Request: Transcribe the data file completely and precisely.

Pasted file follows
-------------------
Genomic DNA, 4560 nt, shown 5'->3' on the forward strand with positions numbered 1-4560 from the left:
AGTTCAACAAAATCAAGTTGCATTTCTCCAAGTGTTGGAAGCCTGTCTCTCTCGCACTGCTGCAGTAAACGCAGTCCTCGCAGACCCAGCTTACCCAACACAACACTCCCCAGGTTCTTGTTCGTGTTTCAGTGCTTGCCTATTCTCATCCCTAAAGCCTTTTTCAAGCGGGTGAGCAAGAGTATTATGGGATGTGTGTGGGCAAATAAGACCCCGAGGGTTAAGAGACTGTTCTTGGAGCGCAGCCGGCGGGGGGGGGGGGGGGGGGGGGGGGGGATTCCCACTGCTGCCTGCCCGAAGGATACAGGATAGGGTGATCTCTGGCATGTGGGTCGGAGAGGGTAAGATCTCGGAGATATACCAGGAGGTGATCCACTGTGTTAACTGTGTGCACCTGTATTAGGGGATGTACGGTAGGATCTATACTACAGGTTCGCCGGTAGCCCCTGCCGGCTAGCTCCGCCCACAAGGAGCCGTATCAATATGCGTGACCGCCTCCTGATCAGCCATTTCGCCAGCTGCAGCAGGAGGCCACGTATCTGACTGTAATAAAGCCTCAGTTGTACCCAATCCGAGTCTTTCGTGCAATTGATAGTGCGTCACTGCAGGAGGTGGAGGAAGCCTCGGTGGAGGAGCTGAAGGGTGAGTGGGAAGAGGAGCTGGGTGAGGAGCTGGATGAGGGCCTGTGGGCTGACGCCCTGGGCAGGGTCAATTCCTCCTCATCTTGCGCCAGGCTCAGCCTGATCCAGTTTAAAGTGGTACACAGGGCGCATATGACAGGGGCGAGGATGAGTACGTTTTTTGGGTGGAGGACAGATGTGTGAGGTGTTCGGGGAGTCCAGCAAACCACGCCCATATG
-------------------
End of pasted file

Genomic DNA, 4560 nt, shown 5'->3' on the forward strand with positions numbered 1-4560 from the left:
AGTTCAACAAAATCAAGTTGCATTTCTCCAAGTGTTGGAAGCCTGTCTCTCTCGCACTGCTGCAGTAAACGCAGTCCTCGCAGACCCAGCTTACCCAACACAACACTCCCCAGGTTCTTGTTCGTGTTTCAGTGCTTGCCTATTCTCATCCCTAAAGCCTTTTTCAAGCGGGTGAGCAAGAGTATTATGGGATGTGTGTGGGCAAATAAGACCCCGAGGGTTAAGAGACTGTTCTTGGAGCGCAGCCGGCGGGGGGGGGGGGGGGGGGGGGGGGGGATTCCCACTGCTGCCTGCCCGAAGGATACAGGATAGGGTGATCTCTGGCATGTGGGTCGGAGAGGGTAAGATCTCGGAGATATACCAGGAGGTGATCCACTGTGTTAACTGTGTGCACCTGTATTAGGGGATGTACGGTAGGATCTATACTACAGGTTCGCCGGTAGCCCCTGCCGGCTAGCTCCGCCCACAAGGAGCCGTATCAATATGCGTGACCGCCTCCTGATCAGCCATTTCGCCAGCTGCAGCAGGAGGCCACGTATCTGACTGTAATAAAGCCTCAGTTGTACCCAATCCGAGTCTTTCGTGCAATTGATAGTGCGTCACTGCAGGAGGTGGAGGAAGCCTCGGTGGAGGAGCTGAAGGGTGAGTGGGAAGAGGAGCTGGGTGAGGAGCTGGATGAGGGCCTGTGGGCTGACGCCCTGGGCAGGGTCAATTCCTCCTCATCTTGCGCCAGGCTCAGCCTGATCCAGTTTAAAGTGGTACACAGGGCGCATATGACAGGGGCGAGGATGAGTACGTTTTTTGGGTGGAGGACAGATGTGTGAGGTGTTCGGGGAGTCCAGCAAACCACGCCCATATG